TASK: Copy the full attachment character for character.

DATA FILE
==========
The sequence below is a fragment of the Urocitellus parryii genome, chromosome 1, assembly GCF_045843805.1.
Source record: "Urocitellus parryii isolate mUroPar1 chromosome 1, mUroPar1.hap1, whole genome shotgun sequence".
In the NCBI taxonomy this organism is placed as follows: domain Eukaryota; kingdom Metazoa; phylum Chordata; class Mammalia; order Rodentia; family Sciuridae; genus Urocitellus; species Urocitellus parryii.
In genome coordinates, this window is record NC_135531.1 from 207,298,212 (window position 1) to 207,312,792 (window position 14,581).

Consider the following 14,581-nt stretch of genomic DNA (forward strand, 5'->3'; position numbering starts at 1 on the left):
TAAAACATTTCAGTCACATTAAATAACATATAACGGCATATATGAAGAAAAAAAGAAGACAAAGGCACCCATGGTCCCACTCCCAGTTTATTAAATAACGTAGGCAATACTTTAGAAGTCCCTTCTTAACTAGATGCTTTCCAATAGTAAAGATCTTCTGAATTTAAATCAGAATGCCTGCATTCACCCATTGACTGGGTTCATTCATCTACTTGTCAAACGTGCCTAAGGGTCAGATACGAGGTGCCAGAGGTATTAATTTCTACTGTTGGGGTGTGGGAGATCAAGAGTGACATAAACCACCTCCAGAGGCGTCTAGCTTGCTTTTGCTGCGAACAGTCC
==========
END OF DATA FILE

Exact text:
The sequence below is a fragment of the Urocitellus parryii genome, chromosome 1, assembly GCF_045843805.1.
Source record: "Urocitellus parryii isolate mUroPar1 chromosome 1, mUroPar1.hap1, whole genome shotgun sequence".
In the NCBI taxonomy this organism is placed as follows: domain Eukaryota; kingdom Metazoa; phylum Chordata; class Mammalia; order Rodentia; family Sciuridae; genus Urocitellus; species Urocitellus parryii.
In genome coordinates, this window is record NC_135531.1 from 207,298,212 (window position 1) to 207,312,792 (window position 14,581).

Consider the following 14,581-nt stretch of genomic DNA (forward strand, 5'->3'; position numbering starts at 1 on the left):
TAAAACATTTCAGTCACATTAAATAACATATAACGGCATATATGAAGAAAAAAAGAAGACAAAGGCACCCATGGTCCCACTCCCAGTTTATTAAATAACGTAGGCAATACTTTAGAAGTCCCTTCTTAACTAGATGCTTTCCAATAGTAAAGATCTTCTGAATTTAAATCAGAATGCCTGCATTCACCCATTGACTGGGTTCATTCATCTACTTGTCAAACGTGCCTAAGGGTCAGATACGAGGTGCCAGAGGTATTAATTTCTACTGTTGGGGTGTGGGAGATCAAGAGTGACATAAACCACCTCCAGAGGCGTCTAGCTTGCTTTTGCTGCGAACAGTCC